That leads me to the second aim of the package: ensuring income adequacy for low to middle income families with dependent children. This has always been at the heart of Labour’s policy. But again, while it is a social policy goal, it is also good long-term economic policy.
The fact is that the majority of the workforce of the future is currently being formed in families who will receive assistance from this package. And we know that better, more stable, incomes – along with other factors such as good housing, education and primary health care – create the conditions in which cohorts of skilled and motivated citizens are created.
The third aim of the package is to support people into work and keep them there. The transition to work has always been a difficult area of policy: how to design an interface between welfare and work that does not pull the welfare rug out from under people the moment they make their first tentative steps into the full time workforce. Fixing that problem requires careful policy design, so as to get the incentives right; but the payback is that we bring people though to the point where they are firmly attached to the labour market, gaining skills and independence, rather than occupying the fringes where they are always vulnerable.
I want to stress that the family assistance package is a phased programme which will take a number of years to come into effect. It sits alongside and complements a number of ongoing initiatives to foster a more skilled and more productive workforce.
The other major area for new spending is in assistance to business, and in particular assistance for our export industries. Much of the budget package has already been announced.
The new measures include:
$26 million over four years to enable New Zealand Trade and Enterprise to boost its offshore efforts;
$35 million over four years to market specialised business sectors offshore;
$42.6 million to deepen Investment New Zealand’s offshore representation and funding, increasing their capacity to find offshore companies to partner growing New Zealand companies;
$40 million over four years for the education sector to develop stronger offshore relationships to protect and promote export education; and
Funding for New Zealand participation in the Aichi Trade Expo in Japan.
These spending initiatives, alongside the family assistance package and a number of smaller initiatives to increase capability in important parts of the public sector, are ambitious within the constraint of overall fiscal prudence. They will have the effect of tightening the forward fiscal position, with the result that other parts of the public sector will be operating strictly within baselines for the foreseeable future.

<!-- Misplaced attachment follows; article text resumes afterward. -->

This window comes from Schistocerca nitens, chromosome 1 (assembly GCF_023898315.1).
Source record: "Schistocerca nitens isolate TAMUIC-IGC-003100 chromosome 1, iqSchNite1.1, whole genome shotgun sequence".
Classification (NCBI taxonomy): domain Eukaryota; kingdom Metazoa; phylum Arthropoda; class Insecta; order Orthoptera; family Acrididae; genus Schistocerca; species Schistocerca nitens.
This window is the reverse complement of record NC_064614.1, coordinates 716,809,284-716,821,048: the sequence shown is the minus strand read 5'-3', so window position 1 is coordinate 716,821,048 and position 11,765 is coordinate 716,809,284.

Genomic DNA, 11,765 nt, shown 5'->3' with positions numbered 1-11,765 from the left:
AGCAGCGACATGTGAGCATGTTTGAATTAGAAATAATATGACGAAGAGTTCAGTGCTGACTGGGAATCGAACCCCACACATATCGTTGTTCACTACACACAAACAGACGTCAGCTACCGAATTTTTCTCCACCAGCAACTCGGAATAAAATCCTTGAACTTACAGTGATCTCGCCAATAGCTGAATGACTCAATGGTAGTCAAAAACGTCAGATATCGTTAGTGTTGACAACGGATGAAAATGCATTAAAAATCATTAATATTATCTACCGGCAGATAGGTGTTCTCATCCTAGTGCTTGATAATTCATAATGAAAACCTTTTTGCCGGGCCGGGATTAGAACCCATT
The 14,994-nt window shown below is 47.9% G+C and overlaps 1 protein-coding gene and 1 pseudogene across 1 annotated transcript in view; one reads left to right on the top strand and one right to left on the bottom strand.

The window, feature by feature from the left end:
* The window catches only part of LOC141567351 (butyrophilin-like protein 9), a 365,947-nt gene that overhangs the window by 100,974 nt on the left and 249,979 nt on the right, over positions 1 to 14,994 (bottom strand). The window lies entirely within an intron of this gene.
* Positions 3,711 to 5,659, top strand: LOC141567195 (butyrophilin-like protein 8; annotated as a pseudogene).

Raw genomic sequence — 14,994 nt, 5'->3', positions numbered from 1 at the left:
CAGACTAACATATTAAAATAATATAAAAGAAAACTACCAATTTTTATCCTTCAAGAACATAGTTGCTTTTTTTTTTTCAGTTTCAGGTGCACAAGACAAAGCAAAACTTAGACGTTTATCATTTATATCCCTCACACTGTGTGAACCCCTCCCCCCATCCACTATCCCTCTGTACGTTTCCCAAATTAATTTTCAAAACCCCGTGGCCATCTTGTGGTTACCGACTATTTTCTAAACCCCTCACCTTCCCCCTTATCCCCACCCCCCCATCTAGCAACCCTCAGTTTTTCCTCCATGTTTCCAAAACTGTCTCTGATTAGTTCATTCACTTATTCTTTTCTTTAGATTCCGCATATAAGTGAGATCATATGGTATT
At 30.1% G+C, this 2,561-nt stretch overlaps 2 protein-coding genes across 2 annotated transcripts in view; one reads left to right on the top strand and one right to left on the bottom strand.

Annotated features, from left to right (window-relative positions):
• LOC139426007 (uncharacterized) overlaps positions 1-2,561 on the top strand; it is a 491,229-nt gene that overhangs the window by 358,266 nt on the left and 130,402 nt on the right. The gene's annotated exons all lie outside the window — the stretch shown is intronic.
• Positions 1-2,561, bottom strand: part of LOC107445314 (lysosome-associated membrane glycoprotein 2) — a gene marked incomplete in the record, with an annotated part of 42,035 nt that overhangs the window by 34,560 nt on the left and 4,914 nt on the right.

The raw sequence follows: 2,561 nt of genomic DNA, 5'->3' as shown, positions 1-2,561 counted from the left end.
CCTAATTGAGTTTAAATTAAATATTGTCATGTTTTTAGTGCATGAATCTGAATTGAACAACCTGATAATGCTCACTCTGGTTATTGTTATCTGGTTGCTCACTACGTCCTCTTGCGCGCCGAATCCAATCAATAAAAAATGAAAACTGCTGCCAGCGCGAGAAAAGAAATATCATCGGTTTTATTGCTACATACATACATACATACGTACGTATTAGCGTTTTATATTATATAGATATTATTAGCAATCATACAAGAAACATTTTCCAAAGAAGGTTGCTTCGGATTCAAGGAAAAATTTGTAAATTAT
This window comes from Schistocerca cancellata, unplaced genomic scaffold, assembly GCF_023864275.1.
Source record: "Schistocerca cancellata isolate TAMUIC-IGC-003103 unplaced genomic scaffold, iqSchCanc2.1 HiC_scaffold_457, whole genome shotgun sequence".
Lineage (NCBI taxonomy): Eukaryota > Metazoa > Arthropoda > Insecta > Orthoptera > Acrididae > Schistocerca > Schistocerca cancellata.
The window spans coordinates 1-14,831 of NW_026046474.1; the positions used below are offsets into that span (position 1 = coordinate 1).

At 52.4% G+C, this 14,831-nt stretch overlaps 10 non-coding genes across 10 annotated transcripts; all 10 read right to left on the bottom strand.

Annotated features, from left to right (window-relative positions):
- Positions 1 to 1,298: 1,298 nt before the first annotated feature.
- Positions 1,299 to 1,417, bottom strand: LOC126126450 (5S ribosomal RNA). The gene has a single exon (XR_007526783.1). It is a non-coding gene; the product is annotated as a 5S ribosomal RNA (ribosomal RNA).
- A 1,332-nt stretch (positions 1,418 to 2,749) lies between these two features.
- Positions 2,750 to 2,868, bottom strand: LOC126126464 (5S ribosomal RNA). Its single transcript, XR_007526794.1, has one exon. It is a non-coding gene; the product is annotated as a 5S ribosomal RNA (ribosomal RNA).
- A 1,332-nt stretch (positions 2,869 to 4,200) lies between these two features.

I want to stress nevertheless that long term financial stability remains the watchword of the budget. This will be seen in further contributions to the New Zealand Superannuation Fund. At the end of the 2003 financial year the Fund had assets of around $1.9 billion, and that is forecast to rise to $3.9 billion in the current financial year, due to further contributions and some retained earnings. On current forecasts, by 2008 the Fund will have assets of over $15 billion, or around 9 percent of GDP.
The important point to grasp about the Fund is that it is not an attempt to fully fund the future cost of New Zealand Superannuation. It will smooth the fiscal cost of a basic public superannuation scheme, to avoid a situation where future governments face impossible choices either to increase taxes, increase debt or tamper with the elderly’s entitlements and conditions.
By 2040, for example, the Fund will be in a position to offset the current cost of superannuation by about a third. If that cost were to be borne by taxpayers of the day it would be a very significant impost, severely constraining the options available to the government of the day.
Finally, as further confirmation of the fiscal prudence that underlies this year’s budget, I want to say a few words about the debt target. This was alluded to in last December’s Budget Policy Statement.
The current debt target is to manage total debt at prudent levels, with, in the longer term, gross sovereign-issued debt below 30 percent of GDP on average over the economic cycle. Gross sovereign-issued debt is forecast to fall to 25 percent of GDP at the end of 2004. This makes a 30 percent target somewhat meaningless, except that it implies that the Finance Minister has an option of using additional debt to the tune of some $7 billion to finance the Crown’s activities. That is an option I do not intend to take up, as will become apparent tomorrow.
Tomorrow’s budget will prove that there is no fundamental clash between prudent financial management, proactive social policy and an active role for government in supporting business and investing in economic capacity.
We have held the line fiscally, and will continue to do so. But we are also delivering for ordinary New Zealand families and businesses.